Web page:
These include the fruits not ripening well, the branches cracking, and the tree looking unhealthy.

While these signs may owe to other causes such as underwatering, you will not want to ignore them.

First, try and assess the problems and figure out what may be causing the issues.

For example, if the tree is underwatered, you may want to increase the watering schedule and amount.

Do this for every issue and see if the tree improves. If it does not, underfeeding could be the issue, and you can go ahead and add more fertilizer.

Direct the fertilizer towards the roots of the trees, ensuring that you leave at least a foot between the tree base and the fertilizer.

The root zone lies within this section, and the roots will be in a position to soak up the nutrients and use them for the tree’s good.

As you water the fertilizer, it will seep into the soil and get to the roots. Over time, the results of your feeding should show, with the tree showing improved health.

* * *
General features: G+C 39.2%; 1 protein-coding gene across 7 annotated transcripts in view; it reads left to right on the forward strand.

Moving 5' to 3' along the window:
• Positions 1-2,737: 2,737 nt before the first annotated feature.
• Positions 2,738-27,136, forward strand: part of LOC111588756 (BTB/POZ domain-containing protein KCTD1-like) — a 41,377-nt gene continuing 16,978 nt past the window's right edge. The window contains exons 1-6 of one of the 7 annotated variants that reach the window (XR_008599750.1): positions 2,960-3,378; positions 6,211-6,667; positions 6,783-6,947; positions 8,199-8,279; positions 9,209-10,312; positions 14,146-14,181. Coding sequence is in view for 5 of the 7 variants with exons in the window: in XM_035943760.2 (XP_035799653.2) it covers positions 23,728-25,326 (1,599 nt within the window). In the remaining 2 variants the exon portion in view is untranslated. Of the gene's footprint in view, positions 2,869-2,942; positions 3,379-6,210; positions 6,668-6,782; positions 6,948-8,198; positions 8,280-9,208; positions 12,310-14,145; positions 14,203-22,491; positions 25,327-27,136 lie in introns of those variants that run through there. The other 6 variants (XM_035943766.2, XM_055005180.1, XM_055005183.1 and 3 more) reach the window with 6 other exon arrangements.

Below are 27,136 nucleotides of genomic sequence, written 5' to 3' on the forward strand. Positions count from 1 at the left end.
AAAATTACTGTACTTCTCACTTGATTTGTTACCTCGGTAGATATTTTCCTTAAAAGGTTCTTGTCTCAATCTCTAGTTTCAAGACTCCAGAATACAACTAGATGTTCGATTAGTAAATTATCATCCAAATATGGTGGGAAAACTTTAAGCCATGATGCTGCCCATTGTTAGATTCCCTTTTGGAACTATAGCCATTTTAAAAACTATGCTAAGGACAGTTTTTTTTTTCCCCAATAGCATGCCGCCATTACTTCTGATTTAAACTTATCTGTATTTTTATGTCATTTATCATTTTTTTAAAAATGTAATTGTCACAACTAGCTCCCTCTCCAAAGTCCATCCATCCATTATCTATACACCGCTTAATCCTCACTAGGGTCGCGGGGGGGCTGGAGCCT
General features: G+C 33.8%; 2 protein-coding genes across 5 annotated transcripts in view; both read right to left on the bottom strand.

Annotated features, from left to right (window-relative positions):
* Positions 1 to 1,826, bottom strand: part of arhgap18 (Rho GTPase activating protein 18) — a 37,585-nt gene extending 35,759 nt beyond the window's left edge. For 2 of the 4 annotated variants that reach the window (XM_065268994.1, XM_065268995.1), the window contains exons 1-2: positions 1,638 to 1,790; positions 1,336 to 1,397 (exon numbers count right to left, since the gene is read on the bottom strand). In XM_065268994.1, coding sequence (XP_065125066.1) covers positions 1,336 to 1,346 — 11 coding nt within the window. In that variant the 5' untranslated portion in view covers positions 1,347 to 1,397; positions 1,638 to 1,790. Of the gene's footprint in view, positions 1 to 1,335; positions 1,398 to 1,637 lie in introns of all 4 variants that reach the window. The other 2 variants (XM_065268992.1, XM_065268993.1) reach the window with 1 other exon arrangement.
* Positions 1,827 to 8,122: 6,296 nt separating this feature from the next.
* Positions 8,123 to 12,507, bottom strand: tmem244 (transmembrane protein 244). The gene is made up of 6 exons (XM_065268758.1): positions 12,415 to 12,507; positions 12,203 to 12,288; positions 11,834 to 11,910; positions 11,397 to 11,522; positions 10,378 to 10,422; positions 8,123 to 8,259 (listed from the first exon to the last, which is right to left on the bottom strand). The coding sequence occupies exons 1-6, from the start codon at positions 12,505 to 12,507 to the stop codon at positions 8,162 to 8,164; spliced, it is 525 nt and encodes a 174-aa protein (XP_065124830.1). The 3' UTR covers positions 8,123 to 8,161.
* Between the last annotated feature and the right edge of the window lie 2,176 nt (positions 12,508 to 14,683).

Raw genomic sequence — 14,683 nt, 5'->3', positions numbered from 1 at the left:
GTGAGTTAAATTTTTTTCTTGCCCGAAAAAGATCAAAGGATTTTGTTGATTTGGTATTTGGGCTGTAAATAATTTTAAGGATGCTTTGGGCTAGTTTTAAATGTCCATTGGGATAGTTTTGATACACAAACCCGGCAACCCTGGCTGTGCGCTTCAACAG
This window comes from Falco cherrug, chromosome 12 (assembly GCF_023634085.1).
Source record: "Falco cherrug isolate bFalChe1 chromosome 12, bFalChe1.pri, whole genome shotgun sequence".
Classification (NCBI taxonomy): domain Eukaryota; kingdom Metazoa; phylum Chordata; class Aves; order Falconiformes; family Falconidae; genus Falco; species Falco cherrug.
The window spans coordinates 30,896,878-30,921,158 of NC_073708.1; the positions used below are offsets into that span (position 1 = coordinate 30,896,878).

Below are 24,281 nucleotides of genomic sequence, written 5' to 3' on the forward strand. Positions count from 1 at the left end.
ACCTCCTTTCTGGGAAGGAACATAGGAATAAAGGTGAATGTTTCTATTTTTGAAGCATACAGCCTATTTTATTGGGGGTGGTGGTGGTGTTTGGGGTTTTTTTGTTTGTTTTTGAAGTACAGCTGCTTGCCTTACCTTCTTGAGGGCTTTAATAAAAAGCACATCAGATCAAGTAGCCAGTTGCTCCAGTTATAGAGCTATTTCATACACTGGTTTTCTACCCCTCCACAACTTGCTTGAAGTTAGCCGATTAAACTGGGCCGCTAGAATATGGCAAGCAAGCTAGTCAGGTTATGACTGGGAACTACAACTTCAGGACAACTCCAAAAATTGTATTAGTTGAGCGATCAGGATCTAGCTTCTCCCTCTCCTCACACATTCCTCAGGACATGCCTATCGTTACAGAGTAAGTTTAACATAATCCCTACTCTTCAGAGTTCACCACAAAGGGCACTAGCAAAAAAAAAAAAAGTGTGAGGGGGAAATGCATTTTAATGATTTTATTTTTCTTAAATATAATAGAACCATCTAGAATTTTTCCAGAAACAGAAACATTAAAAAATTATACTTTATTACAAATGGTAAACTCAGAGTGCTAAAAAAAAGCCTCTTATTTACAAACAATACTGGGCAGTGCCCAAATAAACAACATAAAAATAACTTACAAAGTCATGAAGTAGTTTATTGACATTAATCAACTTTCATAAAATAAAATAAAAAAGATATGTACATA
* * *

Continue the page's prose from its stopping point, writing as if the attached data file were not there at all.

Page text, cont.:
If you are enjoying this article, check out our article on how to get rid of gnats in plants using coffee grounds.

So, Are Coffee Grounds Good for Fig Trees?

Rather than use traditional commercial fertilizers, some gardeners swear by using coffee grounds. Is this a good idea?

Think about it this way. Most people start their day with a steaming cup of coffee. Their coffee grounds go into the wastebin, and that’s about it.

With millions of people emptying their coffee grounds into waste buckets, one cannot help but wonder if these grounds can do much more.

It’s one of the reasons organic gardeners have taken to using coffee grounds and other natural fertilizers.

They are easy on the plant, the environment as a whole, and your pocket. Besides, their acidity could be beneficial to your plant.

However, please note that acidity only works for acid-loving plants. Using coffee grounds on plants that prefer higher pH levels can damage the plants.

Also, too much acidity can damage the plant’s roots. Here’s another perk to using coffee grounds for your fig trees, they are rich in nitrogen, a major component in most commercial fertilizers.

They are about 1.45% nitrogen which might be the slight boost you need to get your fig in good shape.

Are there risks to using coffee grounds for your fig trees? Yes. They can encourage more moisture retention. Your tree having access to adequate moisture is a good thing.

Lots of green figsIt takes away the need to stick to a strict watering schedule and ensures the tree is in good health. On the downside, it can pave the way for fungal growth.